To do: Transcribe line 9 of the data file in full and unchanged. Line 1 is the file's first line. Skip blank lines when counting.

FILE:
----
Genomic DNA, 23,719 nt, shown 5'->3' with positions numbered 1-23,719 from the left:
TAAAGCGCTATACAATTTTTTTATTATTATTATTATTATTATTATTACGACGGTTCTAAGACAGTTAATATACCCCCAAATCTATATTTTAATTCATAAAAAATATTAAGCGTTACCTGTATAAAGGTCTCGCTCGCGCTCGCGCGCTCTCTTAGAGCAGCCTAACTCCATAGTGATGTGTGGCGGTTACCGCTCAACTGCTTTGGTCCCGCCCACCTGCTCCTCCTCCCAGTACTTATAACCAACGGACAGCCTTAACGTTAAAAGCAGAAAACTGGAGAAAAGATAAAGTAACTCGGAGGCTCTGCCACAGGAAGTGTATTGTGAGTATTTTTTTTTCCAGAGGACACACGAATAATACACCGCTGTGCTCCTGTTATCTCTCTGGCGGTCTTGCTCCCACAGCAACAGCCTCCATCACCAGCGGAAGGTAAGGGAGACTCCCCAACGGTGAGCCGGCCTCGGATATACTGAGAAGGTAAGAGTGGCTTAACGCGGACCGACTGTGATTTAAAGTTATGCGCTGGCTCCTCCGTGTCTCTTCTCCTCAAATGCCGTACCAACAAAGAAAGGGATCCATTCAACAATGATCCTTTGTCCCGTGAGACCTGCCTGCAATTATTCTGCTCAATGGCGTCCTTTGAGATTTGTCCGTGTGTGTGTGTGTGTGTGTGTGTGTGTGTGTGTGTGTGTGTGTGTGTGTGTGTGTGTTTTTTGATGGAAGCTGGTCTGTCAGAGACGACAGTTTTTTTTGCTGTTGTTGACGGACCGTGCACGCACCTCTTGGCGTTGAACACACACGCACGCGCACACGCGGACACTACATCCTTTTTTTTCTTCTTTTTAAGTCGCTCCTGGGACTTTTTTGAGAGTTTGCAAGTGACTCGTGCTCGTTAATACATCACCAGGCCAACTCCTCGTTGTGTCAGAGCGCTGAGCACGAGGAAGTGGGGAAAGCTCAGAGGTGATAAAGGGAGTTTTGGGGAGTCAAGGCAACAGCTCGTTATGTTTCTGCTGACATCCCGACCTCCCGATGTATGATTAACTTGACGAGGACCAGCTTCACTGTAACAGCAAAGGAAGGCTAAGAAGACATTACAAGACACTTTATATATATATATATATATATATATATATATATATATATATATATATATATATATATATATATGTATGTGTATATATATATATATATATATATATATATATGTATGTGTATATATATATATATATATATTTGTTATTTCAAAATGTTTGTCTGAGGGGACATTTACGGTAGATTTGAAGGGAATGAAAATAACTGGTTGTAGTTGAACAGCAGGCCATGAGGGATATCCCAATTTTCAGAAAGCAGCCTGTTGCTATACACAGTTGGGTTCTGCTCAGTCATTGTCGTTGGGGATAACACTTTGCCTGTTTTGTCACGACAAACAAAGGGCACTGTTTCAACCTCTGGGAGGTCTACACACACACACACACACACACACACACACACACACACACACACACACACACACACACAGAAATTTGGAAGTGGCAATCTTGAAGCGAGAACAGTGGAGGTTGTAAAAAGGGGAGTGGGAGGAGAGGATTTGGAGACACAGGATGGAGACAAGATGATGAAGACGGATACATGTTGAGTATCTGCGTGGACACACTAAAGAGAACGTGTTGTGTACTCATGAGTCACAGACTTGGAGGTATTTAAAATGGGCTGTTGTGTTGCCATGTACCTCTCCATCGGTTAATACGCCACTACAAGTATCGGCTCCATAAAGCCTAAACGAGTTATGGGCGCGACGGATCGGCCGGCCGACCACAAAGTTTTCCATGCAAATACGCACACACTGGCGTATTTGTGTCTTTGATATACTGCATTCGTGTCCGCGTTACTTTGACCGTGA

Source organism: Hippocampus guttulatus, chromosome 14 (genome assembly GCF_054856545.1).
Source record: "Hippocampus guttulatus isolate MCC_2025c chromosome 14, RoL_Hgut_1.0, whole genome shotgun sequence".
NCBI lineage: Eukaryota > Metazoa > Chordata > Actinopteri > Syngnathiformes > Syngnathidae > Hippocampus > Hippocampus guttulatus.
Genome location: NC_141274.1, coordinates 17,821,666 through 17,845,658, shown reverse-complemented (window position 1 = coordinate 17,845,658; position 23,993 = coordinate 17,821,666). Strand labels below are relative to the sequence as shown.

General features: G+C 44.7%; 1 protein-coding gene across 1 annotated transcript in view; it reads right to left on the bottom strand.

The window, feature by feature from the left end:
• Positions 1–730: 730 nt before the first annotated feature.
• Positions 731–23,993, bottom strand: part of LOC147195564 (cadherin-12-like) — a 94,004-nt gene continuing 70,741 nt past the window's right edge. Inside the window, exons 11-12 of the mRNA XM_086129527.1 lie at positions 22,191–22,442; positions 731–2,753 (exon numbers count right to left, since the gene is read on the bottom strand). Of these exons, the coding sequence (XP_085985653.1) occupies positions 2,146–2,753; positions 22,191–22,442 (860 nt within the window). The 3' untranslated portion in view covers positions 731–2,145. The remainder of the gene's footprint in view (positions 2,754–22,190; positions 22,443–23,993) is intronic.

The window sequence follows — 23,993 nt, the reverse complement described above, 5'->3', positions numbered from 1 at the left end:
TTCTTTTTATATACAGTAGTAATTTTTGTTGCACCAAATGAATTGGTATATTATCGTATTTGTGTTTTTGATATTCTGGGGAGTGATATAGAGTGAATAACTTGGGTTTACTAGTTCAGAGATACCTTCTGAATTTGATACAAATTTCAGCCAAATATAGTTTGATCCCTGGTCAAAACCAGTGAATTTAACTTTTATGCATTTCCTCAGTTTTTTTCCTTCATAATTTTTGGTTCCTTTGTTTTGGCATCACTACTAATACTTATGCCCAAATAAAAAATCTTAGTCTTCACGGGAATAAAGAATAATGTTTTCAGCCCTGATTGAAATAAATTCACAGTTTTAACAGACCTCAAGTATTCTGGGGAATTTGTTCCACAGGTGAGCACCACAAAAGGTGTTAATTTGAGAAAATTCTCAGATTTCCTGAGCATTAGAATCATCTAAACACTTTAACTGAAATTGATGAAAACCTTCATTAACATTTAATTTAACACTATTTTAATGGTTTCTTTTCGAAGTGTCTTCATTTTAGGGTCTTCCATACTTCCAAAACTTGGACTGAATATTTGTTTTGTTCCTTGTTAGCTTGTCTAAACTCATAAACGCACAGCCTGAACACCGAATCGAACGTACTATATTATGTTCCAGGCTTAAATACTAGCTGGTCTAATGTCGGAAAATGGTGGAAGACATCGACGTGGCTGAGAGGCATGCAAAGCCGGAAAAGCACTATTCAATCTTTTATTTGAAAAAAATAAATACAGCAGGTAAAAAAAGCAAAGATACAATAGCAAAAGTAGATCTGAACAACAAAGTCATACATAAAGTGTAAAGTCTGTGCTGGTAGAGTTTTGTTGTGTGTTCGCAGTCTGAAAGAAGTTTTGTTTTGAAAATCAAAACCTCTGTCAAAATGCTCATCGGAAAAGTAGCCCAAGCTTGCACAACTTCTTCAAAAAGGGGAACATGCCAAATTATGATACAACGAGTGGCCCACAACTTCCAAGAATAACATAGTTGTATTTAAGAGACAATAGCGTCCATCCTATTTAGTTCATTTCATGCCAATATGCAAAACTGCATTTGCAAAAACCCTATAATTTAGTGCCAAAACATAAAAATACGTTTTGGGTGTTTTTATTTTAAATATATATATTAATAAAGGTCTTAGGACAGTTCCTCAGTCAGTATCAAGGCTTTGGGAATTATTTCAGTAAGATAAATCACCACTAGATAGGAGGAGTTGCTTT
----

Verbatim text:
• Positions 1–730: 730 nt before the first annotated feature.